Two years behind both Michael Penix, Jr. and Jack Tuttle eligibility-wise, the plan was to widen that gap and keep 4-star freshman quarterback Donaven McCulley at or under the four game limit that would allow him to redshirt this season.
But if you’ve been paying attention to this 2021 Indiana football season, you know nothing has gone according to plan for the Hoosiers on the offensive side of the football.
Like most freshmen, McCulley is raw when it comes to competing at this level. But he showed enough at fall camp to inform the coaching staff that they had the special player that they thought they recruited. And because of that, and the fact that Penix and Tuttle were in front of him, the plan was to maximize the seasons where McCulley was the clear starter.
And then Penix got injured, and Tuttle hasn’t been the steadying force the staff had hoped for, and so…
“We were going to (limit McCulley to four games). Now we’re not,” head coach Tom Allen said on Monday.
“When Michael [Penix Jr.] went down, we had to make the decision that he’s going to have to go. But before that, that was kind of the thought, to just use those four games in a judicious way. Now he’s the number two guy, training to be the next guy in.”
The plan going forward, and it started on Saturday against Michigan State, is to use McCulley in designed packages of plays, occasionally stepping into the game for Tuttle.
The first iteration was awkward to say the least. After Tuttle led an impressive 13-play, 70 yard opening drive, McCulley was inserted on the second play of Indiana’s second drive, and he threw a pass behind the intended receiver enough that it ended up being ruled a lateral. On the next play Tuttle came back in and threw a pick-six. Cause and effect? Probably more just par for Indiana’s 2021 offensive course. But the series highlighted that if Indiana wants to go with a two-quarterback experiment, there are still a few kinks to work out.
For McCulley, that means preparing not only to step in as the full-time quarterback on a moment’s notice, but also get ready for the special set of plays each week.
“The challenge with him is not only are you developing a few package plays for him, but you are also trying to get him caught up to speed on what the game plan is regardless of who the quarterback is,” offensive coordinator Nick Sheridan said. “There is a balance to that because the guys who aren’t getting the ones (starters) reps, they need to be able to execute the game plan.”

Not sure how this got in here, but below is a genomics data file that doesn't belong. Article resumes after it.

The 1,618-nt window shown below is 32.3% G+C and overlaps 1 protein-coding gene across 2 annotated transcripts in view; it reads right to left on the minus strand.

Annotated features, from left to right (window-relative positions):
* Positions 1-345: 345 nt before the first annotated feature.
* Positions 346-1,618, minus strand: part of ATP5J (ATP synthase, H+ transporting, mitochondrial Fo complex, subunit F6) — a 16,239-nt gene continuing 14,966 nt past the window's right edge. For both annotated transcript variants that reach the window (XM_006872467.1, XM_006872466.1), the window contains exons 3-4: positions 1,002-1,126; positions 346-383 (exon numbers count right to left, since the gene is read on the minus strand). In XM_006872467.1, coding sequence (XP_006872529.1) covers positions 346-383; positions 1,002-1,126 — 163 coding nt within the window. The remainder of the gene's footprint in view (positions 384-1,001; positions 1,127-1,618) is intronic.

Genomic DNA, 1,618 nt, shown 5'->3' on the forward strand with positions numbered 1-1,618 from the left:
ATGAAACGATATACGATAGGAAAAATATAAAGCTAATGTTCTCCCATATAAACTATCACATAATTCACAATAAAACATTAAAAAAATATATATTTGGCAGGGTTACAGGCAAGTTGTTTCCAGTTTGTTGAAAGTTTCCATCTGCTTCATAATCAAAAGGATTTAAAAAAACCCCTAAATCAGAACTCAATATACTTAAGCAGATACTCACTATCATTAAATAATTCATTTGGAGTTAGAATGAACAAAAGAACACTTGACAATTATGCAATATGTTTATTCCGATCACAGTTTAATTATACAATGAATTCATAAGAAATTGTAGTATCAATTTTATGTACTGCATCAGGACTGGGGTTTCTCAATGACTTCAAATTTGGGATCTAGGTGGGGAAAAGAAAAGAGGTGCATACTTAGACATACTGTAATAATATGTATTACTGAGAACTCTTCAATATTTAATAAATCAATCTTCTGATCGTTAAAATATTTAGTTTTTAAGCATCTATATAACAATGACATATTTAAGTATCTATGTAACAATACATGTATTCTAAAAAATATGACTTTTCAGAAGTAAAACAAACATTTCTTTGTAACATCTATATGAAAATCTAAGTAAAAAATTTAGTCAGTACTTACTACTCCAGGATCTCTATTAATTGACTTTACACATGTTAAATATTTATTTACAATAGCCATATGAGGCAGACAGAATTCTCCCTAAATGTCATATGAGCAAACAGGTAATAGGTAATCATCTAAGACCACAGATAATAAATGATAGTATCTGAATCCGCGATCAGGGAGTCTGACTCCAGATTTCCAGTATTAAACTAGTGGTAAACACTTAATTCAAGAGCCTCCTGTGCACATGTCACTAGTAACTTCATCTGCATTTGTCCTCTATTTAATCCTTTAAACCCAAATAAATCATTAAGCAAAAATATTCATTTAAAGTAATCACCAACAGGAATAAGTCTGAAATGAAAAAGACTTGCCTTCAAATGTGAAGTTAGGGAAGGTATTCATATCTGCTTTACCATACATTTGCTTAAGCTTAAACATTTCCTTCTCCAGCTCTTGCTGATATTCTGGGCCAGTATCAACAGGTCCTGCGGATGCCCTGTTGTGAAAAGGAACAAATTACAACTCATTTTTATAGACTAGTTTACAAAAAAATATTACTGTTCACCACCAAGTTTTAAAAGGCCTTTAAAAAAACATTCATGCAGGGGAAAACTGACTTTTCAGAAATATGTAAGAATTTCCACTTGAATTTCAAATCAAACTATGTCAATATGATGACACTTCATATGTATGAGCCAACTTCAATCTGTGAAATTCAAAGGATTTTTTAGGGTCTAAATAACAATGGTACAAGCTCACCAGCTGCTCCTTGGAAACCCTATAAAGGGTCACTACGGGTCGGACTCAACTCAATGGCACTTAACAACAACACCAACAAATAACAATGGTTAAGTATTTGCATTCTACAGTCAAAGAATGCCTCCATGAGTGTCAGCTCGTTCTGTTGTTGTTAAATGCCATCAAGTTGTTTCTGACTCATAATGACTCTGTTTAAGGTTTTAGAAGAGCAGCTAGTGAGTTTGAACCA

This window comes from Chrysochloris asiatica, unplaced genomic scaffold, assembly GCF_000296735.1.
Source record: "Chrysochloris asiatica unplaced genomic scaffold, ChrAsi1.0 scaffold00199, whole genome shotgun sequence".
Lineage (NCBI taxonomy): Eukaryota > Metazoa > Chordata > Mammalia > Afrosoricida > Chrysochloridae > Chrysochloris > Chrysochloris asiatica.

The thinking behind throwing McCulley into the fire now probably goes beyond Penix’s injury.
Indiana’s offense has been inept, and that is in no small part because it lacks dynamic playmakers. The one player the Hoosiers had with big play ability, wide receiver D.J. Matthews, was lost for the season.
Allen sees McCulley as someone whose dual-threat talents can give the offense a boost.
“We have to maximize our roster,” Allen said. “To me he’s one of the guys that can make plays with the ball in his hand.”
The plan with McCulley suggests that Penix’s injury has the potential to be long-term, but Allen says that is something they don’t know for sure right now.
“Being honest in the fact that we don’t know the length of time [Penix will be out],” Allen said. … “We’ve been told it could be shorter, could be longer. We don’t know that right now. It truly is week to week.”
Indiana lost second year quarterback Dexter Williams to a season-ending knee injury during spring practice. That meant, ready-or-not, when Penix went down, McCulley became the next man up should anything happen to Tuttle. So to prepare him for that moment should it arise, the plan is to turbo-boost McCulley’s readiness with both a ton of reps at practice, but also what is likely to be an increasing amount of snaps in games.
Allen and the staff wouldn’t be designing packages for McCulley unless they thought he was good enough to help them score points. They didn’t put Williams in the last two games last year in ostensibly the same situation.
But that also doesn’t mean McCulley was ready to seamlessly step-in and look the part of a Power Five quarterback.
“Self-admittedly a little nervous out there to start the game, which I can imagine,” Sheridan said. “He tried to run directly at a guy and we’re trying to get him to maybe pick an edge there and not try to run over somebody but he’s just a young kid out there trying to do the best he can.”
Although the change of plans started due to an injury, truth be told Penix’s performance was not according to plan, and to this point Tuttle is having the same struggles. That duo has combined for 10 interceptions in IU’s four losses.
If Indiana were to lose its next three games and in the process lose bowl eligibility, the plan might change again. No sense in burning that redshirt on a season headed nowhere fast.
On the other hand, if Indiana were to gain some momentum and McCulley plays a key role in it, who knows much his playing time might grow.
While the uncertainty of where this 2021 Indiana season works itself out, the plan at least for now is clear — expect to see more of McCulley.
“I expect his role to grow, the things we can do with him to expand each and every week, we’ll see where it goes from there,” Allen said.
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